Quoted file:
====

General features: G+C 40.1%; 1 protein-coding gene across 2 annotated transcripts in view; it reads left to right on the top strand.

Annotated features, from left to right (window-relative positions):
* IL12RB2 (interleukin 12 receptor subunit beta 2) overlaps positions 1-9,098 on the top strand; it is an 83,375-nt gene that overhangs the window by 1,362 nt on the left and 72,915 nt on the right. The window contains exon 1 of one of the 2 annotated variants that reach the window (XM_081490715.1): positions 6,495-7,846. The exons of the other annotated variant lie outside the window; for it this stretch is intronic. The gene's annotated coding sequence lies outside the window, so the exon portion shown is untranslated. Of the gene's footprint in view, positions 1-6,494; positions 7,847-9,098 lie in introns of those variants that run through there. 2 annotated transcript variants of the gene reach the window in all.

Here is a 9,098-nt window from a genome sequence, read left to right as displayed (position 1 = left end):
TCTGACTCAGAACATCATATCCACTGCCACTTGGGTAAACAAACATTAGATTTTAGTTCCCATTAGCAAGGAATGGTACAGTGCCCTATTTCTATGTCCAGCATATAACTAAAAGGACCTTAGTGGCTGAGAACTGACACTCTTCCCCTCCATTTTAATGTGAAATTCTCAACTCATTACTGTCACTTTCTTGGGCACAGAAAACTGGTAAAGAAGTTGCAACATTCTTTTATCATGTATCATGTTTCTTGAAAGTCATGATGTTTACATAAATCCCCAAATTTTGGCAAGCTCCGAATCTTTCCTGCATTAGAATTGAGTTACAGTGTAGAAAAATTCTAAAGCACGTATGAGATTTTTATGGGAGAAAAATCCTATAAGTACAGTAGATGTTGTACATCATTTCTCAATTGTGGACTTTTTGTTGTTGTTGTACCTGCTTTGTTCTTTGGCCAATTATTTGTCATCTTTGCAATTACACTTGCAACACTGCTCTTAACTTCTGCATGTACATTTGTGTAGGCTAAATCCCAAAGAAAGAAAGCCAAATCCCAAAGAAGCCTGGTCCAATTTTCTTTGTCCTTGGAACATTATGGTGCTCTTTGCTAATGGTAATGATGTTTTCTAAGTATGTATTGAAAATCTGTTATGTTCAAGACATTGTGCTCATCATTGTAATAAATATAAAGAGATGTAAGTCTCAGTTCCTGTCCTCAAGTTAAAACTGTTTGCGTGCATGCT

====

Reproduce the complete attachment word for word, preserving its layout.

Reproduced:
General features: G+C 40.1%; 1 protein-coding gene across 2 annotated transcripts in view; it reads left to right on the top strand.

Annotated features, from left to right (window-relative positions):
* IL12RB2 (interleukin 12 receptor subunit beta 2) overlaps positions 1-9,098 on the top strand; it is an 83,375-nt gene that overhangs the window by 1,362 nt on the left and 72,915 nt on the right. The window contains exon 1 of one of the 2 annotated variants that reach the window (XM_081490715.1): positions 6,495-7,846. The exons of the other annotated variant lie outside the window; for it this stretch is intronic. The gene's annotated coding sequence lies outside the window, so the exon portion shown is untranslated. Of the gene's footprint in view, positions 1-6,494; positions 7,847-9,098 lie in introns of those variants that run through there. 2 annotated transcript variants of the gene reach the window in all.

Here is a 9,098-nt window from a genome sequence, read left to right as displayed (position 1 = left end):
TCTGACTCAGAACATCATATCCACTGCCACTTGGGTAAACAAACATTAGATTTTAGTTCCCATTAGCAAGGAATGGTACAGTGCCCTATTTCTATGTCCAGCATATAACTAAAAGGACCTTAGTGGCTGAGAACTGACACTCTTCCCCTCCATTTTAATGTGAAATTCTCAACTCATTACTGTCACTTTCTTGGGCACAGAAAACTGGTAAAGAAGTTGCAACATTCTTTTATCATGTATCATGTTTCTTGAAAGTCATGATGTTTACATAAATCCCCAAATTTTGGCAAGCTCCGAATCTTTCCTGCATTAGAATTGAGTTACAGTGTAGAAAAATTCTAAAGCACGTATGAGATTTTTATGGGAGAAAAATCCTATAAGTACAGTAGATGTTGTACATCATTTCTCAATTGTGGACTTTTTGTTGTTGTTGTACCTGCTTTGTTCTTTGGCCAATTATTTGTCATCTTTGCAATTACACTTGCAACACTGCTCTTAACTTCTGCATGTACATTTGTGTAGGCTAAATCCCAAAGAAAGAAAGCCAAATCCCAAAGAAGCCTGGTCCAATTTTCTTTGTCCTTGGAACATTATGGTGCTCTTTGCTAATGGTAATGATGTTTTCTAAGTATGTATTGAAAATCTGTTATGTTCAAGACATTGTGCTCATCATTGTAATAAATATAAAGAGATGTAAGTCTCAGTTCCTGTCCTCAAGTTAAAACTGTTTGCGTGCATGCT